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The Truth About Periodization

Trying to work through a plateau? Learn how to plan your regimen right.

Once you get beyond the beginner stage of weight training—when you can do just about anything and see progress—you need to learn to “periodize” your workouts. Periodization is a general term for any plan that allows you to make long-term gains while avoiding plateaus and injury, but the concept itself doesn’t have to be as complicated as its name.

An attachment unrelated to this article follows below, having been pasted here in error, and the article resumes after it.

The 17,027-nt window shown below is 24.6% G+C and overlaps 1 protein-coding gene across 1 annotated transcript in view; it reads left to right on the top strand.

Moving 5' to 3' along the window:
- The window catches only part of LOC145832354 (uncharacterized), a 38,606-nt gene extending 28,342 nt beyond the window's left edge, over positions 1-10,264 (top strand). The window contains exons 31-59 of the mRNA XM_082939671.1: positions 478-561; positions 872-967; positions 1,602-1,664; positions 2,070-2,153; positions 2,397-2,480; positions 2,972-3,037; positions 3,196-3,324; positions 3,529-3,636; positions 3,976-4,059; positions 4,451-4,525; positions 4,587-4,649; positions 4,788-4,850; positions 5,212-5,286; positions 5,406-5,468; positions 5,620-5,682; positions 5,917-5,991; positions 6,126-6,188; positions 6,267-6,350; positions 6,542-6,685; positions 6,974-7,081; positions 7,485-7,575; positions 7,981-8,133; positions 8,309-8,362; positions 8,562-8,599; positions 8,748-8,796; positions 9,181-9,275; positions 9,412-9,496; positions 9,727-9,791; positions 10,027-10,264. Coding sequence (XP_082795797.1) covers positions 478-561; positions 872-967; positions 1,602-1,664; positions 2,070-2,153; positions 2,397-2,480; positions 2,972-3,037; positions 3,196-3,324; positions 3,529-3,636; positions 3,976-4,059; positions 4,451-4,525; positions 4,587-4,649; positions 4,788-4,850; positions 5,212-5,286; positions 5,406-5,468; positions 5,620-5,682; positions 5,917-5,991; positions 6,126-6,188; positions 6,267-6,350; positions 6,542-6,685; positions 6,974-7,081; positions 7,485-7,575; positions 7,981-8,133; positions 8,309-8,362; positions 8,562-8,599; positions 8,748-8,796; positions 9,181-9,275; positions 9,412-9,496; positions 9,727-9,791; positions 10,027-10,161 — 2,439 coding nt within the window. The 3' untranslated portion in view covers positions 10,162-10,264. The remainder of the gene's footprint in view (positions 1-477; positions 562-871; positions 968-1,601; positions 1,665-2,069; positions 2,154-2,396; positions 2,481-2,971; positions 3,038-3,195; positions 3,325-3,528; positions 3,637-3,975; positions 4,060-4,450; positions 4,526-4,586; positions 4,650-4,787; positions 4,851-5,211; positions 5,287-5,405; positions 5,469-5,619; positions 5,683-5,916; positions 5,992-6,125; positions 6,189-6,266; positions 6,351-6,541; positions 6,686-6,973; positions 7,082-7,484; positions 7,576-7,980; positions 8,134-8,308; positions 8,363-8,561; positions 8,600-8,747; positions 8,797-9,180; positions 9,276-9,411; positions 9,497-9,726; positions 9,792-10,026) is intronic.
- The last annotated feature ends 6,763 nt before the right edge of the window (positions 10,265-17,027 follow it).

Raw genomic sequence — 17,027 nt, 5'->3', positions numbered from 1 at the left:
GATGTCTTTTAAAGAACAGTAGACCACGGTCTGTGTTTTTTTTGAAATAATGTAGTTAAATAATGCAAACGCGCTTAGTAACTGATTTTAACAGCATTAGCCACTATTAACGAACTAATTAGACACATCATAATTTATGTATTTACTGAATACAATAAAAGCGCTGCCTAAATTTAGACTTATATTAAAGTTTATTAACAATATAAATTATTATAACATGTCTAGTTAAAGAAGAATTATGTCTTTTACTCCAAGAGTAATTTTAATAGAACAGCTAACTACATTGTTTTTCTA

“You can add weight to your exercises,” says Jason Ferruggia, a strength coach and author in Los Angeles. “Basically, change the exercises, do more reps, sets, or rest less between sets.” Change everything, in turn, over time, and then change again as needed.

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Of course, there are more sophisticated and organized systems of periodization out there aimed at strength, muscle size, and sports performance, but one approach isn’t necessarily better than another, provided it’s well thought out and goal-oriented.

Try gathering a bunch of trainers together, though, and most of them will argue till their protein shakes turn sour that one system trumps all others. Fortunately, research is showing otherwise.



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